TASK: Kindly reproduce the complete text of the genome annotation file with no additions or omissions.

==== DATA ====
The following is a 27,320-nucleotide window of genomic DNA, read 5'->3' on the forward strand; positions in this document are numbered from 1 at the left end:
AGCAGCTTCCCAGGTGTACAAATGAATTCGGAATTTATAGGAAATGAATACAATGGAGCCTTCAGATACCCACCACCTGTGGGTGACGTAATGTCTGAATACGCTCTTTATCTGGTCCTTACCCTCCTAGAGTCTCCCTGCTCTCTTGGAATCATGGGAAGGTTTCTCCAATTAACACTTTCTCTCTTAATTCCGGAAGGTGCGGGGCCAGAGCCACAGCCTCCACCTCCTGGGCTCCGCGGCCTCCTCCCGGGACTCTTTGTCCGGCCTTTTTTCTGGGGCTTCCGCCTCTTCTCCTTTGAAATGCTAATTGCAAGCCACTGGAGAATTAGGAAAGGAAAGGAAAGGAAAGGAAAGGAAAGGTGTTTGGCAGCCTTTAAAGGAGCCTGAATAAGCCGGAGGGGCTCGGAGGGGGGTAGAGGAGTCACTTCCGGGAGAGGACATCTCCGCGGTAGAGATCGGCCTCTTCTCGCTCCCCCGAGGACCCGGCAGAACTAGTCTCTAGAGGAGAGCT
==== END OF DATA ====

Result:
The following is a 27,320-nucleotide window of genomic DNA, read 5'->3' on the forward strand; positions in this document are numbered from 1 at the left end:
AGCAGCTTCCCAGGTGTACAAATGAATTCGGAATTTATAGGAAATGAATACAATGGAGCCTTCAGATACCCACCACCTGTGGGTGACGTAATGTCTGAATACGCTCTTTATCTGGTCCTTACCCTCCTAGAGTCTCCCTGCTCTCTTGGAATCATGGGAAGGTTTCTCCAATTAACACTTTCTCTCTTAATTCCGGAAGGTGCGGGGCCAGAGCCACAGCCTCCACCTCCTGGGCTCCGCGGCCTCCTCCCGGGACTCTTTGTCCGGCCTTTTTTCTGGGGCTTCCGCCTCTTCTCCTTTGAAATGCTAATTGCAAGCCACTGGAGAATTAGGAAAGGAAAGGAAAGGAAAGGAAAGGAAAGGTGTTTGGCAGCCTTTAAAGGAGCCTGAATAAGCCGGAGGGGCTCGGAGGGGGGTAGAGGAGTCACTTCCGGGAGAGGACATCTCCGCGGTAGAGATCGGCCTCTTCTCGCTCCCCCGAGGACCCGGCAGAACTAGTCTCTAGAGGAGAGCT